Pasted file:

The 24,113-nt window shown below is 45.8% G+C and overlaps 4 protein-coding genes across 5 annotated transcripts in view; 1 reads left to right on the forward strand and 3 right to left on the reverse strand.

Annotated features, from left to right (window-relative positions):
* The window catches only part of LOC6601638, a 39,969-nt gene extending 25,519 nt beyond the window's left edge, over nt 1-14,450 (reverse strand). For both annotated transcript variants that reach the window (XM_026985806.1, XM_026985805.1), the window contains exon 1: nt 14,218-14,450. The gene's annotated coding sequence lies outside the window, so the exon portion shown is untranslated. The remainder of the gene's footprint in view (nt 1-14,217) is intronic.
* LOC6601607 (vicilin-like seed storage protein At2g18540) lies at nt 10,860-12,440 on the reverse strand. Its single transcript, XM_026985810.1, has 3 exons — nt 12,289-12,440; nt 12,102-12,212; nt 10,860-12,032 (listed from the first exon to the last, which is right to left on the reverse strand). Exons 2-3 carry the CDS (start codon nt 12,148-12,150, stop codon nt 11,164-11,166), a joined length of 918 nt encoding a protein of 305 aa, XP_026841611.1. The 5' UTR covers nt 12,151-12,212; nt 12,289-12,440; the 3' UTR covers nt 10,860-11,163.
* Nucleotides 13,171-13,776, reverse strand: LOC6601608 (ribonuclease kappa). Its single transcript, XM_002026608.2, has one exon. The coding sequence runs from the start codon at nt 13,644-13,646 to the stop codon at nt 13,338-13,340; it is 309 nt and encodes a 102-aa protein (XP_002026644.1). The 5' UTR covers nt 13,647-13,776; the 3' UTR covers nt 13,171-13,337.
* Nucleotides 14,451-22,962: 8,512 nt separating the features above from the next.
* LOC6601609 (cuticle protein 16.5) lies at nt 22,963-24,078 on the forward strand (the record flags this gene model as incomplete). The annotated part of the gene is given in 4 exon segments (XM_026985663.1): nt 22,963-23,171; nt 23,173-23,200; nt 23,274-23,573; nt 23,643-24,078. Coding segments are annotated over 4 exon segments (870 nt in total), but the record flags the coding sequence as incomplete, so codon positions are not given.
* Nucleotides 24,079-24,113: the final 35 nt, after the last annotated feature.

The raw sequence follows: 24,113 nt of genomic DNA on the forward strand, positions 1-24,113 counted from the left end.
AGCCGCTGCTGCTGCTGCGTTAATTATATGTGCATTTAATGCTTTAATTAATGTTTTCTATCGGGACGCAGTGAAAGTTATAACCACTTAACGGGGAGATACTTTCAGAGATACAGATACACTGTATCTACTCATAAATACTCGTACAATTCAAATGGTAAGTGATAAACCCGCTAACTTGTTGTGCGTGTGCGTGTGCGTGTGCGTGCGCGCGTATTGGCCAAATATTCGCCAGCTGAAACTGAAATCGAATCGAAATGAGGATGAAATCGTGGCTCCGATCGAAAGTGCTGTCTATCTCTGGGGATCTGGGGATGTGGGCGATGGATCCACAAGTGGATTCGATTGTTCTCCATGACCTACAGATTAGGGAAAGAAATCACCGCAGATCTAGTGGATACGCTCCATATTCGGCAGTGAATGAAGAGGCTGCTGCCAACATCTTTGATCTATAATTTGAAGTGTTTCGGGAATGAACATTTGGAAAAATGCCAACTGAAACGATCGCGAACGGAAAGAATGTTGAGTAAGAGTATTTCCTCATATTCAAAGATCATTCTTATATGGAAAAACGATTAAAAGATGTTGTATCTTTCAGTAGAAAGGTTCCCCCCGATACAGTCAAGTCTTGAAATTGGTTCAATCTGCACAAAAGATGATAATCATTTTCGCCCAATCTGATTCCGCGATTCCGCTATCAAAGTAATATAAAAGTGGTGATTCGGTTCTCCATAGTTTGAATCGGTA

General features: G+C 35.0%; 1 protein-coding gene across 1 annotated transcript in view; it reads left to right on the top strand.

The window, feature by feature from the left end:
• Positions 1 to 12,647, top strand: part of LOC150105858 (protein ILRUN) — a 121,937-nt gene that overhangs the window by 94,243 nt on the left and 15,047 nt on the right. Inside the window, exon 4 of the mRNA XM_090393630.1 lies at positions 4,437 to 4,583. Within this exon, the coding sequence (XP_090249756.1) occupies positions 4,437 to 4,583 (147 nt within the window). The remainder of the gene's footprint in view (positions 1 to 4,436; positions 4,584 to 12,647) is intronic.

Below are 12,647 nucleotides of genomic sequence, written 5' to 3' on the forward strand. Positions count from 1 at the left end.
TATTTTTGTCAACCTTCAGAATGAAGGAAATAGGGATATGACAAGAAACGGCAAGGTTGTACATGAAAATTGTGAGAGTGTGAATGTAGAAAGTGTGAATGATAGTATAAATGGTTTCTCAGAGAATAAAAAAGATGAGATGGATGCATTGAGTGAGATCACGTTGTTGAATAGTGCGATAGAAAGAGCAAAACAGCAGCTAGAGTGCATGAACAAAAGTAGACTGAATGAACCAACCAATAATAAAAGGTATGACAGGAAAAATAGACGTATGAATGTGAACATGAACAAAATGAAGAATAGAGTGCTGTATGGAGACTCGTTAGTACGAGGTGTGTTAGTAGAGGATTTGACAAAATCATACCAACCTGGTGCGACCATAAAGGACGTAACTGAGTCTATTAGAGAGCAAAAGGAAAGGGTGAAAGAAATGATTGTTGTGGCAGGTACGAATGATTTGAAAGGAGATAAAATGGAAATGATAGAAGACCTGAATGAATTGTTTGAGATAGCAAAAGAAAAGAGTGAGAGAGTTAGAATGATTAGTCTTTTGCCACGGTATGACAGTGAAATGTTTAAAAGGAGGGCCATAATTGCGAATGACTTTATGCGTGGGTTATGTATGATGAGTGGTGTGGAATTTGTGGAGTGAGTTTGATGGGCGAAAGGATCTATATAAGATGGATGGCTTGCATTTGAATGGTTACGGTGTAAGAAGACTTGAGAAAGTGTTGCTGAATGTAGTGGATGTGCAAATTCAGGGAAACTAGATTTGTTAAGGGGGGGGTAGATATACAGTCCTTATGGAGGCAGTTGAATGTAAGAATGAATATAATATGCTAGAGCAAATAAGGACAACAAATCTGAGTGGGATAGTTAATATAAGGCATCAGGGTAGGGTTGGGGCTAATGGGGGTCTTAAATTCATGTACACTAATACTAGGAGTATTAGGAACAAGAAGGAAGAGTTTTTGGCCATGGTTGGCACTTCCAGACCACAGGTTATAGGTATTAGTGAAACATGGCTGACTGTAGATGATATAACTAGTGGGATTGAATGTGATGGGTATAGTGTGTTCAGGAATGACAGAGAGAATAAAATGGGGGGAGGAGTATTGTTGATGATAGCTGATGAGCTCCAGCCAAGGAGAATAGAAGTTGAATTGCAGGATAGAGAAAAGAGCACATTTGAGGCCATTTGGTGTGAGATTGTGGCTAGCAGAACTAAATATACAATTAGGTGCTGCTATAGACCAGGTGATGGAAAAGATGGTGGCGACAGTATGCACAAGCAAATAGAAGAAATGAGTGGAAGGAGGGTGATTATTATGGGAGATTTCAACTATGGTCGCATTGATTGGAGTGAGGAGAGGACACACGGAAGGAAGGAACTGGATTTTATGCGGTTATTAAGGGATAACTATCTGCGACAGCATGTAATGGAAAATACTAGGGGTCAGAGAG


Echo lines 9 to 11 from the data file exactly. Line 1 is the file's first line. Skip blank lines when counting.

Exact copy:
The raw sequence follows: 24,113 nt of genomic DNA on the forward strand, positions 1-24,113 counted from the left end.
AGCCGCTGCTGCTGCTGCGTTAATTATATGTGCATTTAATGCTTTAATTAATGTTTTCTATCGGGACGCAGTGAAAGTTATAACCACTTAACGGGGAGATACTTTCAGAGATACAGATACACTGTATCTACTCATAAATACTCGTACAATTCAAATGGTAAGTGATAAACCCGCTAACTTGTTGTGCGTGTGCGTGTGCGTGTGCGTGCGCGCGTATTGGCCAAATATTCGCCAGCTGAAACTGAAATCGAATCGAAATGAGGATGAAATCGTGGCTCCGATCGAAAGTGCTGTCTATCTCTGGGGATCTGGGGATGTGGGCGATGGATCCACAAGTGGATTCGATTGTTCTCCATGACCTACAGATTAGGGAAAGAAATCACCGCAGATCTAGTGGATACGCTCCATATTCGGCAGTGAATGAAGAGGCTGCTGCCAACATCTTTGATCTATAATTTGAAGTGTTTCGGGAATGAACATTTGGAAAAATGCCAACTGAAACGATCGCGAACGGAAAGAATGTTGAGTAAGAGTATTTCCTCATATTCAAAGATCATTCTTATATGGAAAAACGATTAAAAGATGTTGTATCTTTCAGTAGAAAGGTTCCCCCCGATACAGTCAAGTCTTGAAATTGGTTCAATCTGCACAAAAGATGATAATCATTTTCGCCCAATCTGATTCCGCGATTCCGCTATCAAAGTAATATAAAAGTGGTGATTCGGTTCTCCATAGTTTGAATCGGTA

General features: G+C 35.0%; 1 protein-coding gene across 1 annotated transcript in view; it reads left to right on the top strand.